By Melissa Fossum
By Lauren Wise
By New Times
By Amanda Savage
By Jason P. Woodbury
By Troy Farah
By New Times
An album that defies easy dissection on most levels, Illyah Kuryahkin's sophomore effort is also one of the more adventurous and sonically mesmerizing of the year. Dean Wilson (a.k.a. one-man band I.K.) first surfaced in '96 with Count No Count, a kind of No Wave take on Guided by Voices' lo-fi pop profundity that alternately charmed and perplexed reviewers. However, as with many so-called "difficult" albums -- remember how you scratched your head the first time you heard Byrne & Eno's My Life in the Bush of Ghosts? -- attention paid across multiple listening sessions can reap great rewards. After spending time with Thirtycabminute, I find myself thinking of Tim Buckley's daunting forays into folk-jazz-pop fusion, experiments that were often decried for their difficult, demanding nature (how synchronicitous -- Rhino Handmade, Rhino's Internet-only imprint, just issued a Buckley archive disc called Works in Progress).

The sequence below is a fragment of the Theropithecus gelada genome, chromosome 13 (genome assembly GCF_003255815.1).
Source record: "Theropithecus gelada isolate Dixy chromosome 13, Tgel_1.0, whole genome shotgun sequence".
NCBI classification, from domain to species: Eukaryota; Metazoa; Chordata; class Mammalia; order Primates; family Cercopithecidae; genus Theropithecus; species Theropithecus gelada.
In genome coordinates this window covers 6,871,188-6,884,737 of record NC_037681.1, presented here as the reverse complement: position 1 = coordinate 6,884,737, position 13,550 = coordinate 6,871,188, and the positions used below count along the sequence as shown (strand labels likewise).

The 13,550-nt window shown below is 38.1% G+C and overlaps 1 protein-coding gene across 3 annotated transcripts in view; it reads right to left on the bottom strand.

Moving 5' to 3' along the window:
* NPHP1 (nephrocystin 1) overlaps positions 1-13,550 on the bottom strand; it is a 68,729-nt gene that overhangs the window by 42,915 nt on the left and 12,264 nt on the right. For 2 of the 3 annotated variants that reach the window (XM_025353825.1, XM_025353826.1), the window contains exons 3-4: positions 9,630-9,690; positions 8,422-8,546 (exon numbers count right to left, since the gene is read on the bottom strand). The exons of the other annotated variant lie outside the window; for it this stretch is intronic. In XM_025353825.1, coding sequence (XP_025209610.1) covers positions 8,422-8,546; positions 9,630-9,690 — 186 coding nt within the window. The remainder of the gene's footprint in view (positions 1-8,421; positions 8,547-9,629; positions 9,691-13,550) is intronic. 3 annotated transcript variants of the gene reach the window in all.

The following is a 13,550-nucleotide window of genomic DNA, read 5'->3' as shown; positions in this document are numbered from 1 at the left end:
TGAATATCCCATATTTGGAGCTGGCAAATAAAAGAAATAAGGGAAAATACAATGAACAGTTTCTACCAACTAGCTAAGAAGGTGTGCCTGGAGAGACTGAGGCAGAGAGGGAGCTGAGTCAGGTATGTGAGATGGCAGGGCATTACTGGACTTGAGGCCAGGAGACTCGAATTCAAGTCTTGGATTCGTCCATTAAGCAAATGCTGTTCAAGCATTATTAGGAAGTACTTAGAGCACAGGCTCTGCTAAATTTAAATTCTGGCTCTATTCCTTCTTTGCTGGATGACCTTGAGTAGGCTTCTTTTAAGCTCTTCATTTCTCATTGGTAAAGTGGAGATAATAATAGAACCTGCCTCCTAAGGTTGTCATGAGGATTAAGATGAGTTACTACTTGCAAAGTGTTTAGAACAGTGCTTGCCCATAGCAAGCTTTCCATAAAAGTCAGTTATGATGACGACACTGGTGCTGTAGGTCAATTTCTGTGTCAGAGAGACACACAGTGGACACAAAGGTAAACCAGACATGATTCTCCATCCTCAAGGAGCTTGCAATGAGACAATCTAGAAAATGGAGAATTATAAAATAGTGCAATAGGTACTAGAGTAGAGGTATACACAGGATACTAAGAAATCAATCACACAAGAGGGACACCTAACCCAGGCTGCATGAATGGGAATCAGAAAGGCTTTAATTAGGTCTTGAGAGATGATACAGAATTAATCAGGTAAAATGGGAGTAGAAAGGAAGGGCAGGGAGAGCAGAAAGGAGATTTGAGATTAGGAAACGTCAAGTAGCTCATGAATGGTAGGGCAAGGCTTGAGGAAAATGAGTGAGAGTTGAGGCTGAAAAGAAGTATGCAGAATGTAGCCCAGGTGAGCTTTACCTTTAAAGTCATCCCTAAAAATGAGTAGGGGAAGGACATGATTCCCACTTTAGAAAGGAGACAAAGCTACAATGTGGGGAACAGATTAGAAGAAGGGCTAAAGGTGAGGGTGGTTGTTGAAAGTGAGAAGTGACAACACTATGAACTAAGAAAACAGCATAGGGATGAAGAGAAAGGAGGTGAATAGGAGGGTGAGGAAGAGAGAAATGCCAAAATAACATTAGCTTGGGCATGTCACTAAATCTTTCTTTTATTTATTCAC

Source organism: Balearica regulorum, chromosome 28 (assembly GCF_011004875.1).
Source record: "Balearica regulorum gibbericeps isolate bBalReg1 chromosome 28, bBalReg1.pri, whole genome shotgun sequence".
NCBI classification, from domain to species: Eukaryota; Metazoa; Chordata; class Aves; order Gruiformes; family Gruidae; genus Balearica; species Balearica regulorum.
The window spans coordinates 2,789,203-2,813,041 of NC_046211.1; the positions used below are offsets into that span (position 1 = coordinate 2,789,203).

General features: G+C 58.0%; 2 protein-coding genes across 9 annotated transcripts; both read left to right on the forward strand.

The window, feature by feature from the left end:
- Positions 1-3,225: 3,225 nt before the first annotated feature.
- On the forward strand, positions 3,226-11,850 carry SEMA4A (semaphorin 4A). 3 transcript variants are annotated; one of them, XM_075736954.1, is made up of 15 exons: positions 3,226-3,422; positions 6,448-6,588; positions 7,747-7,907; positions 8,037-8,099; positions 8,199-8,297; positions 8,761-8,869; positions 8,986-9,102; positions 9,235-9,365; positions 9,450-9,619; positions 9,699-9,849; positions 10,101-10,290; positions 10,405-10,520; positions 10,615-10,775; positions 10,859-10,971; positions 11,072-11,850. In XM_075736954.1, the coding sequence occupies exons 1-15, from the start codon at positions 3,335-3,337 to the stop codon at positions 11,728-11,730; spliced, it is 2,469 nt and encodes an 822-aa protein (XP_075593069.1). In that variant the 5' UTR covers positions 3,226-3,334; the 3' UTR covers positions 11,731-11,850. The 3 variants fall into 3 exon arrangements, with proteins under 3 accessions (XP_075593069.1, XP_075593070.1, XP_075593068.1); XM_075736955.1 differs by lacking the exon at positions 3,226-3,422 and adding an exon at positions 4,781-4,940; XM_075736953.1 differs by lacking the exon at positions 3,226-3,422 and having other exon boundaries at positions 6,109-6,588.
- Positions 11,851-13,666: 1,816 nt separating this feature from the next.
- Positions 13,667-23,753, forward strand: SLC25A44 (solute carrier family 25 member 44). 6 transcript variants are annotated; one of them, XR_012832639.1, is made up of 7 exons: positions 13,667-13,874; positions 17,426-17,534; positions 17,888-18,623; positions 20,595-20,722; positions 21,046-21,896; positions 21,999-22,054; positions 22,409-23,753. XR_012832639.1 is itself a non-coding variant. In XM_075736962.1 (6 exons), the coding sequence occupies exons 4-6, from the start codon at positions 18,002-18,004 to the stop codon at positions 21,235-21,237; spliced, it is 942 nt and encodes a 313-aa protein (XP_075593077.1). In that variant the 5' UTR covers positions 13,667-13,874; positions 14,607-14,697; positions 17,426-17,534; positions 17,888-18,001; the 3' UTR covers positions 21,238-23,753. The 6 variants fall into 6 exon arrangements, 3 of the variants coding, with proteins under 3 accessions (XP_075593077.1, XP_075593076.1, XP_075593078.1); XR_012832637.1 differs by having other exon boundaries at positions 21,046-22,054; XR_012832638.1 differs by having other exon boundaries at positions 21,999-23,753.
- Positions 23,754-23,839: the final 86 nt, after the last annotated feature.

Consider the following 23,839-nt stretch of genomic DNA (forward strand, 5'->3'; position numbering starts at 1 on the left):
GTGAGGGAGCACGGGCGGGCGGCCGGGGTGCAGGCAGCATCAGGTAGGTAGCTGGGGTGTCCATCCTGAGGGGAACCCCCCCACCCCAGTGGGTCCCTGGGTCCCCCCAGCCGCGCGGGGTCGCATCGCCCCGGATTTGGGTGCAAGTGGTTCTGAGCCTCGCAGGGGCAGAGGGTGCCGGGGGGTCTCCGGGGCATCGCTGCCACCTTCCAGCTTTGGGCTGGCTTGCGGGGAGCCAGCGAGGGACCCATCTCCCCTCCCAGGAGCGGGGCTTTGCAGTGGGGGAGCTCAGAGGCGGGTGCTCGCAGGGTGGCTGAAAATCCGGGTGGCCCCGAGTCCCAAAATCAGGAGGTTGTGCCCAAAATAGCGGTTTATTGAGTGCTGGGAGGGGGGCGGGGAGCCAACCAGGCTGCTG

Maybe "difficult" isn't the right word. "Skewed," perhaps. Wilson sings in a rasp-infected whisper that's additionally "treated" to convey a somewhat otherworldly feel; it's like a voice one might recall from a dream, not a waking experience. Adding to the surreal vibe is a plethora of acoustic guitars, some with odd Eastern tunings, layered in such fashion as to sculpt a humming/droning wall of sound -- in places they sound like cellos (and a violin actually does appear). Phil Spector it ain't, though, for Wilson is careful to let individual axes, plus piano, synth, horns and percussion instruments, poke through with regularity, lending warmth and personality to offset the aforementioned oddness.
That's the general description; what about the songs?
One early standout is "Takin' a Train," a pulsing -- yes, trainlike -- modified blues song whose titular phrase provides an irresistible vocal hook. Another, a seven-minute instrumental called "Vaval," suggests a traipse across an urban landscape, right down to the dueling street-corner saxophones. "How I Died," with its brushed drums, standup bass, airy guitar flourishes and muted trumpet, is a mournful slice of noirish lounge jazz. And "T(h)om Verlaine" is a riveting, complex psychedelic suite brimming with some astonishing riffery that pays due homage to the Television guitar maestro.
Give Illyah Kuryahkin a chance. He'll slip in and steal your mind. But after some pleasurable tinkering, it'll be returned to you.